Tucked into the Senate version of the mammoth tax bill is a longstanding Republican priority that has been unable to win approval on its own: authorization for oil and gas exploration in part of Alaska’s 19-million-acre Arctic National Wildlife Refuge.
In 1995, President Clinton vetoed a budget that would have permitted drilling. In 2005, a filibuster by Democrats stopped it. This year, if Republicans in Congress can agree on a final version of the tax bill and ram it through both Houses, it probably will be included. There is little doubt President Trump would sign it into law.
That doesn’t mean, though, that drilling is likely to start anytime soon. The immediate future is more likely to be dominated by lawsuits and the economics of the global petroleum market. Longer term, if Democrats can retake Congress or the presidency, the action may well be limited or reversed.
Here’s the background, and what’s at stake:
The area in northeast Alaska was set aside in 1960, shortly after Alaska became a state, and assumed its current status 20 years later. Congress designated 1.5 million acres on the coastal plain, holding an estimated 12 billion barrels of oil, for possible drilling if future lawmakers authorized it. That’s what is at issue now.
This National Geographic piece provides a look at some of the wildlife that depends on the country’s largest such refuge. This report in the Atlantic does a good job of illustrating different points of view in Alaska’s native communities.
Production down in Alaska
Many Alaskan officials are in favor of drilling. Not only does it provide jobs, but the state budget is heavily dependent on taxes and fees paid by oil companies. And production has been declining sharply. Alaska once accounted for a quarter of U.S. production; now, it’s well below 10 percent. As a result, the state budget has been in trouble.
It’s telling that the language instructing the Interior Department to offer drilling leases was written by Sen. Lisa Murkowski, an Alaska Republican. She was one of the holdouts who helped scuttle the repeal of the Affordable Care Act this summer. Including the authorization for drilling is widely seen as a way of keeping her on board with the tax bill. Politico quotes the Congressional Budget Office as estimating the leases will bring in a billion dollars over the next decade.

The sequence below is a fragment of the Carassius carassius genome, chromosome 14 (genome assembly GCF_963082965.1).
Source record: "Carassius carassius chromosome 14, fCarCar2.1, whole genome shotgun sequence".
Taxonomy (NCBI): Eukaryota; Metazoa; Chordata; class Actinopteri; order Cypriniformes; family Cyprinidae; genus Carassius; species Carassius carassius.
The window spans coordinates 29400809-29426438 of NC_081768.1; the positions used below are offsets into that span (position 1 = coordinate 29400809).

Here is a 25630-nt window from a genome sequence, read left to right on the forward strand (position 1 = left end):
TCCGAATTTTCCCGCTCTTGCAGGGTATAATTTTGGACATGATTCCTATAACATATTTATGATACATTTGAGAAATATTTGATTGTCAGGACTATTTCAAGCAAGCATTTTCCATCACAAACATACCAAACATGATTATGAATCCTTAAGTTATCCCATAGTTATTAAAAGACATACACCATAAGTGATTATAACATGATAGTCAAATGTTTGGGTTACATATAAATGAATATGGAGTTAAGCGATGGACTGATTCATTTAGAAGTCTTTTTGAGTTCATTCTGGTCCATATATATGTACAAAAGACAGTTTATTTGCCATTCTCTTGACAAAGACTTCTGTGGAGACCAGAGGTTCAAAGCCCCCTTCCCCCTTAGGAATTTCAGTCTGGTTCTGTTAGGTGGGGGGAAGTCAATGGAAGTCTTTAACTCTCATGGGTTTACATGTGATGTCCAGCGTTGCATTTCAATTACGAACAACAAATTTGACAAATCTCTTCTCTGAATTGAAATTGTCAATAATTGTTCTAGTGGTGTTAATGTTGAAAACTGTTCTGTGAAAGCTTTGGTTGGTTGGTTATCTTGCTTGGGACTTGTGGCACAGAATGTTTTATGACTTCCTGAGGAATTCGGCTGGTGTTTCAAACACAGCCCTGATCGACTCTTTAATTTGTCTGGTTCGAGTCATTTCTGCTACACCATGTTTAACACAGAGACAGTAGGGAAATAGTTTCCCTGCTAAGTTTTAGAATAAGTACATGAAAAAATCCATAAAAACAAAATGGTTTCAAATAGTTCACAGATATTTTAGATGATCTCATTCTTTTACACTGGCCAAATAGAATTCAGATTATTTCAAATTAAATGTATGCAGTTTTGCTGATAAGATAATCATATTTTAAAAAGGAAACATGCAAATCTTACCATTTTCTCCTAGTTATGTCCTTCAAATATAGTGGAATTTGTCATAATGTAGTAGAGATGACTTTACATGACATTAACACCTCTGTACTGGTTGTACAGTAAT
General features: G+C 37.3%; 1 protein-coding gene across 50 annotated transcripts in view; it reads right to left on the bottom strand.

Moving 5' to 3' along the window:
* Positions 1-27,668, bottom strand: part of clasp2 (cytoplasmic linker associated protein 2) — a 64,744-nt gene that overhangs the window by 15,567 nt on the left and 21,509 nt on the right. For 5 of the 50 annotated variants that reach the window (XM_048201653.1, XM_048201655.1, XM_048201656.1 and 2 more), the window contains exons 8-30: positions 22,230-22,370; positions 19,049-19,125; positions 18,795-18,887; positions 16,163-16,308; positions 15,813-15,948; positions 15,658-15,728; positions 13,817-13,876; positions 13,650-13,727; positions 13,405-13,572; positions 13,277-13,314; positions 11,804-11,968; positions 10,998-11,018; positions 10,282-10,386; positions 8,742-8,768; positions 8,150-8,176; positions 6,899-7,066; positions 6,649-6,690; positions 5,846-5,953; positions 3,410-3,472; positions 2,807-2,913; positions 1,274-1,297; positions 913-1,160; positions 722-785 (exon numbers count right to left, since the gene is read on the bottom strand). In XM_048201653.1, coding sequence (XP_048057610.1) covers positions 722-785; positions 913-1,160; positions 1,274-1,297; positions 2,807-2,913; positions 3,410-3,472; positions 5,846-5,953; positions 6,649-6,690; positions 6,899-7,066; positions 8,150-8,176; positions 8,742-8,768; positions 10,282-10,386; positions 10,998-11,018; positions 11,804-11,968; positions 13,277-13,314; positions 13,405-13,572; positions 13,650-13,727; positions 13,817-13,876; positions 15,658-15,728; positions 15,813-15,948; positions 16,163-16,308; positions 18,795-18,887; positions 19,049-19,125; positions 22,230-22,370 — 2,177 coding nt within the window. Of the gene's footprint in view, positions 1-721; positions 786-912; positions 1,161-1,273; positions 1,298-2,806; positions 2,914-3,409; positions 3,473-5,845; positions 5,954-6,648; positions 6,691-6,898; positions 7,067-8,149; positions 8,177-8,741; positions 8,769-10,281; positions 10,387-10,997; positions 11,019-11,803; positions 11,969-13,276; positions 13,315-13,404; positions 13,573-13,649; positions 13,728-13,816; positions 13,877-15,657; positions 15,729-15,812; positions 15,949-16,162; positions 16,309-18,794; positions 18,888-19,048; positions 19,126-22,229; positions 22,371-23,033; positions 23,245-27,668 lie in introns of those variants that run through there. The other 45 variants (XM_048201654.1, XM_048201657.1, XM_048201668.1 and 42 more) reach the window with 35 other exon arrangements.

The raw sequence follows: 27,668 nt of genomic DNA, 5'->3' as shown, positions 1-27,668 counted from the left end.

Most congressional Democrats oppose the move, on both policy grounds and the method Republicans are using to achieve it. The move has gotten little attention because of the other huge issues involved in the tax bill. Democrats are powerless to stop it, since the legislation is structured in such a way that can be approved by the Republican majorities in both Houses.
Environmental groups are adamantly opposed.
The Audubon Society asked seven wildlife scientists why – their answers are here. The following is from John Schoen, formerly of the Alaska Department of Fish and Game, and Audubon Alaska:
A compressed space
The coastal plain is a very narrow belt of land compared to Prudhoe Bay and the area to the west. … The compression of habitat on the east side near the Canadian border, which is where the Arctic Refuge is — you get caribou, you get migratory birds, you have grizzly bears and wolves and polar bears. If you overlay that narrow band of land with oil development, infrastructure of airfields and gravel roads and pipelines and pump stations, there really isn’t any place for the animals to go.
Here is what’s likely to happen:
Environmental issues in general, and the Arctic National Wildlife Refuge in particular are no strangers to litigation. It’s unlikely that congressional authorization will open a clear legal path to drilling.
The Hill, a publication that specializes in covering Congress, does a good job here in laying out the obstacles. Lawsuits are likely every step of the way. The National Environmental Policy Act requires a review of actions by the federal government.
“So we have the ability to slow it down, and then we have [to] win some elections,” said Sen. Brian Schatz, a Hawaii Democrat.
Oil companies will factor in the cost of ligitation. The amount of oil available and the cost of getting at it in an era of relatively low prices are other big factors.
The Hill quotes Pavel Molchanov, a researcher at Raymond James, as expressing doubt they’ll be keen on drilling in the Arctic reserve. Some might bid on leases in case prices go up in the future.
‘Virtually no interest in the industry to drill’
“As a practical matter, there is virtually no interest in the industry to drill in ANWR,” he said. “There is little interest in the industry in investing in Alaska generally, but particularly ANWR.”
Joel K. Bourne, Jr., writing in National Geographic in 2015, raised questions about the amount of oil available in the refuge. Other estimates in Alaska have been revised downward, he said, and he quoted sources as saying the only test well drilled in the refuge came up dry.
In any case, he added, the Arctic National Wildlife Refuge is relatively small potatoes. The far bigger reserves are off shore.